“I have reached a painful, difficult, conclusion. It is important that I write it here, due to my earlier columns on this subject. The court verdict cancelling the elections is one of the strangest legal documents I have seen in years. The three judges have collected an unprecedented amount of speculations and unproven assumptions on the road to their verdict. We are talking about a verdict with no legal proof backing it. Although there undoubtedly were some fraudulent votes, the amount did not come close to justifying the extreme step of nullification of the election.”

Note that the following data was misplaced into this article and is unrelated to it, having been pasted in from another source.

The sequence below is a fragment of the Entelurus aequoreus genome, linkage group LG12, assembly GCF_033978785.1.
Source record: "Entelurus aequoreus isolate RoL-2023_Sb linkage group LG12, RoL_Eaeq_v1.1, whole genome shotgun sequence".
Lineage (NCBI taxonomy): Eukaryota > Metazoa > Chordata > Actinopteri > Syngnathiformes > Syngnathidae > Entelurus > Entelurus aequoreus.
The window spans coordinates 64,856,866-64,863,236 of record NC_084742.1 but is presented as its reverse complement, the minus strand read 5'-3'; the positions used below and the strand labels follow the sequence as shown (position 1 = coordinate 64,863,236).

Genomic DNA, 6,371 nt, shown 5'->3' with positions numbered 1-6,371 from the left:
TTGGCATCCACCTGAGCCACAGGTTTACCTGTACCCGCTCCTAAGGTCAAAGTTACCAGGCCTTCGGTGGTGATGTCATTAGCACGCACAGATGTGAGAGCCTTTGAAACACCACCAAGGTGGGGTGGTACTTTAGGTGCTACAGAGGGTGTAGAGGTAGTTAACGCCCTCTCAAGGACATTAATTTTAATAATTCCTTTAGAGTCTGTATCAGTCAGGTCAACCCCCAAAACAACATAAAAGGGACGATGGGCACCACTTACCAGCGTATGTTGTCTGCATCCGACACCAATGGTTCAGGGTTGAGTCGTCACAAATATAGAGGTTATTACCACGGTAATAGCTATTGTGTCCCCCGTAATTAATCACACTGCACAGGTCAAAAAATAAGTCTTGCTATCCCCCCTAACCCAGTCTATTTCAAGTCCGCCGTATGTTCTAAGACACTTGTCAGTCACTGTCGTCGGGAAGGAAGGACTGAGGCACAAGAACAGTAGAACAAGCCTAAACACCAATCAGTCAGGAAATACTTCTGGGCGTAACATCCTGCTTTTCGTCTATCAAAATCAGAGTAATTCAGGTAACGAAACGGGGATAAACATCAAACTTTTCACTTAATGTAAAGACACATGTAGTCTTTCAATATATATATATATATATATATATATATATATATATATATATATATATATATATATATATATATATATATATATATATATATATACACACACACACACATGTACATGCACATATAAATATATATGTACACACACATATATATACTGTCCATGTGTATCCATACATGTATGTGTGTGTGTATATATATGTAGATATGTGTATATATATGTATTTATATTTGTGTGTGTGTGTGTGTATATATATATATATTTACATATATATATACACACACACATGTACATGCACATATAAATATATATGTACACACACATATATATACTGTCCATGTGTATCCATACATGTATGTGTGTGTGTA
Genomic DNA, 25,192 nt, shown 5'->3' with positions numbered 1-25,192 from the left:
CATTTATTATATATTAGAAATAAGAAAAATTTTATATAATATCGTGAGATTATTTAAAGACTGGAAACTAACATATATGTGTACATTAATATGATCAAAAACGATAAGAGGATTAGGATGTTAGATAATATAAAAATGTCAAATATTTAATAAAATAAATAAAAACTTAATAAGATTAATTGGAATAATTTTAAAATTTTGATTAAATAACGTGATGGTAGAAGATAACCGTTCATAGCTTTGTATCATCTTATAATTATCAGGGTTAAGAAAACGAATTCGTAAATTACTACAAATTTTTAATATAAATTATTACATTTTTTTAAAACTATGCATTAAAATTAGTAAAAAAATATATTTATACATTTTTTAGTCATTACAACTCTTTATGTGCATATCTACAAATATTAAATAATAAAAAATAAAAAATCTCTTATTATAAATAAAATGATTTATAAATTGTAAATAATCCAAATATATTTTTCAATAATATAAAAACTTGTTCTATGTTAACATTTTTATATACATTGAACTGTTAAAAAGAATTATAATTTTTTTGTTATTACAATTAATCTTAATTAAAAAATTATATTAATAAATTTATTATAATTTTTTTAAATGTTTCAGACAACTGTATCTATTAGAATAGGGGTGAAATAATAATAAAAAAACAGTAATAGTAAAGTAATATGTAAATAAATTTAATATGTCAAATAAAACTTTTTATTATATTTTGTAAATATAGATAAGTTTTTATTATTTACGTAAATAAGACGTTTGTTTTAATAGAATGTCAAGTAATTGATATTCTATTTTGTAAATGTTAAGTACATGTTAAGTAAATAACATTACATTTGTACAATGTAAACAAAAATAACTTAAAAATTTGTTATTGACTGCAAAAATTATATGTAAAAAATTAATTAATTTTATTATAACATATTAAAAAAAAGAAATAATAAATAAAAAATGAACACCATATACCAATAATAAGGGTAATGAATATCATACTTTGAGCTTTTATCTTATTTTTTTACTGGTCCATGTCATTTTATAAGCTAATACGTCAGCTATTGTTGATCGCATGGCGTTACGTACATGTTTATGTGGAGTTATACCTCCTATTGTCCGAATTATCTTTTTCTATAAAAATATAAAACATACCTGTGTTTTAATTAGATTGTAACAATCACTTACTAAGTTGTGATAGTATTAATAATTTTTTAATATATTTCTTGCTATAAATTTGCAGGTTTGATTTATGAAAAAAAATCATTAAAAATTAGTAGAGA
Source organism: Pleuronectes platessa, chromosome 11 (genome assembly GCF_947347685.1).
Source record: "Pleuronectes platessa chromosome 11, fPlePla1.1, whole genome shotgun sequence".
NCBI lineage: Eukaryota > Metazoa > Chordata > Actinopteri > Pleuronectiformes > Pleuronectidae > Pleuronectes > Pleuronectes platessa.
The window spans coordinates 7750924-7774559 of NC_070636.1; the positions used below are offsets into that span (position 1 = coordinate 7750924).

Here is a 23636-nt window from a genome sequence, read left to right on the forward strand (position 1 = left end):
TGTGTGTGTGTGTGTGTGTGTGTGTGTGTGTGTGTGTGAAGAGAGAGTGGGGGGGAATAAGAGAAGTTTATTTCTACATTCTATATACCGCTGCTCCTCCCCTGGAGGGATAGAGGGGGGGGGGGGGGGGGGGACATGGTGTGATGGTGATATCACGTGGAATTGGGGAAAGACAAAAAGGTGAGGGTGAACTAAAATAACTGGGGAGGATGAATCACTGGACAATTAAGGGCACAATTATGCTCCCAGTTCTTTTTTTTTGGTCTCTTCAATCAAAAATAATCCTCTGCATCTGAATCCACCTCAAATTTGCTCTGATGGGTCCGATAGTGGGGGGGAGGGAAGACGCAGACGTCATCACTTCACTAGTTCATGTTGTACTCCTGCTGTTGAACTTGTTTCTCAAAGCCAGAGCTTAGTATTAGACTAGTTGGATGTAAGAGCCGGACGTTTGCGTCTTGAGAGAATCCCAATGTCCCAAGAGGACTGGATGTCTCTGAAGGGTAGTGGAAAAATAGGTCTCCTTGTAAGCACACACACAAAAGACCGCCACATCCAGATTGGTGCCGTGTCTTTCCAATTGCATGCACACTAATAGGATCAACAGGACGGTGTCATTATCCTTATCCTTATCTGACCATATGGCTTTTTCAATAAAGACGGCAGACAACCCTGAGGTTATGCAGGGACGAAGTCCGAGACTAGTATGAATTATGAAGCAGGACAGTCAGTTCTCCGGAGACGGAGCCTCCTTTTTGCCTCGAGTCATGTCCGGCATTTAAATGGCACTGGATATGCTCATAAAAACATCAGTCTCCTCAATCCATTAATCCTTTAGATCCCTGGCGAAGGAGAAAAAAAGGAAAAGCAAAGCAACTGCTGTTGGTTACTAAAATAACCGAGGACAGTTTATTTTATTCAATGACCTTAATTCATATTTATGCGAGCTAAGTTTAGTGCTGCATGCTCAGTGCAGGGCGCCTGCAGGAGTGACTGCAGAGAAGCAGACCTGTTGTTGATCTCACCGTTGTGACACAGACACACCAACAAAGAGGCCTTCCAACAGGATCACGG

(RCZM-I urge you to get this column and to read it in its entirety, even though it is long, analytical, and very, very detailed. And frightening.)

His last sentence It is hard to believe that there is another community other than a Chareidi one concerning which a court would find itself so free as to cancel an election victory on such a flimsy basis.”